Not all military working dogs in recent history have fancy pedigrees. One heroic pooch from Operation Iraqi Freedom, Gabe, was a pound puppy before he was adopted and trained for military service.
Just weeks after completing training in 2006 with his handler, Army Staff Sgt. Chuck Shuck, the two deployed to Iraq, where Gabe sniffed out insurgent explosives, ammunition and other weapons.
He was exceptionally productive, racking up 26 finds during his 170 combat patrols. Gabe returned home laden with accolades, and Shuck adopted him when he retired.
Even then, Gabe worked on behalf of the nation, visiting with kids and wounded soldiers in hospitals. The American Humane organization named him its Hero Dog of 2012, a distinction that came with $15,000 for the charity of his choice, the U.S. War Dogs Association.
A Marine Corps explosives detection dog, Lucca served deployments in Iraq and Afghanistan during her six-year career, leading nearly 400 patrols and identifying about 40 improvised explosive devices.
Not a single Marine was injured while following the half German shepherd, half Belgian Malinois. But on March 23, 2012, Lucca was, while leading a patrol in Afghanistan with her handler.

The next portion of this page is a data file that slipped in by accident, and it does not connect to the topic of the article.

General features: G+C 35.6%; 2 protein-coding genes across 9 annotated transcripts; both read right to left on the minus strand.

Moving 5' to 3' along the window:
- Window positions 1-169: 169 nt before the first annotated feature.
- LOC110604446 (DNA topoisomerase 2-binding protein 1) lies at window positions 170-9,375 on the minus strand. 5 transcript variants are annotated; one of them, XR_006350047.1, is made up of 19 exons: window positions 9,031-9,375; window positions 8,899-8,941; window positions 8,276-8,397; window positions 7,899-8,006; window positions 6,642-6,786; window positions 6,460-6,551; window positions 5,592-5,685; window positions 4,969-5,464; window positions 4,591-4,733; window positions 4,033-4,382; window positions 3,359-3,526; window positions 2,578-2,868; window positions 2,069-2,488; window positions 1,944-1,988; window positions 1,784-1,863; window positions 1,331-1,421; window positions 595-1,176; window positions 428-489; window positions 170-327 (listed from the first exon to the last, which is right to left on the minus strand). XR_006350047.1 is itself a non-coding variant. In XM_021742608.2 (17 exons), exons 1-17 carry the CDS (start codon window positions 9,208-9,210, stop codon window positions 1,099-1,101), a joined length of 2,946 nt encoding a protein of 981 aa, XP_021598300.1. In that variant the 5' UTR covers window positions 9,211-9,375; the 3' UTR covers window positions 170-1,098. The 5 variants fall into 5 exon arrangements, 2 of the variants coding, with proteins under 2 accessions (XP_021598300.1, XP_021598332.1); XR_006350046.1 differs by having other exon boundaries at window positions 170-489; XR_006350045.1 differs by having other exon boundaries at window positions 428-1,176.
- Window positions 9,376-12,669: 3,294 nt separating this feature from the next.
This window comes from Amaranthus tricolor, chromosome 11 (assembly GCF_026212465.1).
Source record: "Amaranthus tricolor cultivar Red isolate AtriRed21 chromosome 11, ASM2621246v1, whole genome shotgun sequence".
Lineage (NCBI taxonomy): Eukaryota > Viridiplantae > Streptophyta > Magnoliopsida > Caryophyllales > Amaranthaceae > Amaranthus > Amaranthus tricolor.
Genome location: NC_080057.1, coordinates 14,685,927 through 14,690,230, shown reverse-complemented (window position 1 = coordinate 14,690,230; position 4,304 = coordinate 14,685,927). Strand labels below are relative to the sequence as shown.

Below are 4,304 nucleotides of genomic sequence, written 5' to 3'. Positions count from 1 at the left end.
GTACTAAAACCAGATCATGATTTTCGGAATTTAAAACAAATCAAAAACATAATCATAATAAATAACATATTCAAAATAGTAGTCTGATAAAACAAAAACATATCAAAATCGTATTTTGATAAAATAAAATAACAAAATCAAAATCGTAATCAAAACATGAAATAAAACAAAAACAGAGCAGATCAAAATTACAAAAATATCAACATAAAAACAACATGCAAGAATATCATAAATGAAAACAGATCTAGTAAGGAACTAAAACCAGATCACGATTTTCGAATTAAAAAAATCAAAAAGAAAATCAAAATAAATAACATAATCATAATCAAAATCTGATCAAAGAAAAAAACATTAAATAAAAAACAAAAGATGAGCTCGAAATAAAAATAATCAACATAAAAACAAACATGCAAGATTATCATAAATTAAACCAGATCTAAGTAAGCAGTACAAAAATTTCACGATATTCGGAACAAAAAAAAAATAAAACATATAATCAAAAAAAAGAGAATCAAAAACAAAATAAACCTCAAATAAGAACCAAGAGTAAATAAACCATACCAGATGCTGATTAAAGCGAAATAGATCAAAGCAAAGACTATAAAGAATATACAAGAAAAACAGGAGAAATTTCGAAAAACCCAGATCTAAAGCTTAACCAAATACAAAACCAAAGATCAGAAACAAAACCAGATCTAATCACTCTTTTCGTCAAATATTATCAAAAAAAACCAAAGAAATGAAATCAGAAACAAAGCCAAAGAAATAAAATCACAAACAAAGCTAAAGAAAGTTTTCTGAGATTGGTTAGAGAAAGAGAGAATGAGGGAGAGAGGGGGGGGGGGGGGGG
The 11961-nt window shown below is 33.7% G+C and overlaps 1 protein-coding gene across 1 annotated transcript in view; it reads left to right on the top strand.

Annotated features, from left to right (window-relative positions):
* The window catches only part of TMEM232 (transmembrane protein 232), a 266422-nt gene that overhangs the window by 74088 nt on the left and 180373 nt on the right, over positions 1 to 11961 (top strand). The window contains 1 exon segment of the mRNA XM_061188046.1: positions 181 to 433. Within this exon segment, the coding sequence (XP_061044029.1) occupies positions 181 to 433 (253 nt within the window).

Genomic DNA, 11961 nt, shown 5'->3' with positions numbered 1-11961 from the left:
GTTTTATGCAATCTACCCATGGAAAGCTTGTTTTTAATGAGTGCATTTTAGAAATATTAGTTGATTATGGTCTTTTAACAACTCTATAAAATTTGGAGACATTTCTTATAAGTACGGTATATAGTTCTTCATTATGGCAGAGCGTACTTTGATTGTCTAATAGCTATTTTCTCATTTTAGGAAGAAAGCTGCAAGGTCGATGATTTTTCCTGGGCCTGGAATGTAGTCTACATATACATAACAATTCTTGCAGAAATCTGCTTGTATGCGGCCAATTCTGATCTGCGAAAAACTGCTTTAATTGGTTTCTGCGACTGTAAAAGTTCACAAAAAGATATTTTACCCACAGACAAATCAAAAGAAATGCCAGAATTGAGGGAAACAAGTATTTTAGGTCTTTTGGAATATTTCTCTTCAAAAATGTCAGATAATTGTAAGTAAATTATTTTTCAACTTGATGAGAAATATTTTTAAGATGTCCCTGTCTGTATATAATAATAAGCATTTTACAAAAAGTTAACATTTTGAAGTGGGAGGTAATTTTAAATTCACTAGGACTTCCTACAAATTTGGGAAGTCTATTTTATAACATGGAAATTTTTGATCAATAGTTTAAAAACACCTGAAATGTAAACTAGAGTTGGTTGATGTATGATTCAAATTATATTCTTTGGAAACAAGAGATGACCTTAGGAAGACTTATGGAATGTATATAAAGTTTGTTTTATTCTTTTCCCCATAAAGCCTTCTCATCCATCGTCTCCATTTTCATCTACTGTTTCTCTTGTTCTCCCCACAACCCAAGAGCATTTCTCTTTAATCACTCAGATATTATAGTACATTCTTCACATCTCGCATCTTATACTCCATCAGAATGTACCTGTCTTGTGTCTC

Shortly after she found an IED, another device detonated, badly injuring Lucca. Her handler applied a tourniquet and she was quickly medevaced for advanced treatment. She survived, but she lost her left front leg.
Lucca was medically retired, but quickly adjusted to life with three limbs and a new home with her original handler. In 2016, she became the first U.S. military working dog to receive the Dickin Medal for animal valor.
A German shepherd-collie-husky mix, Chips served overseas during World War II as one of the members of the military’s newly formed K-9 Corps.
During the invasion of Sicily in 1943, Chips attacked an enemy machine gun team firing at soldiers in his platoon. He got a scalp wound and powder burns, but was credited with saving the lives of his human teammates.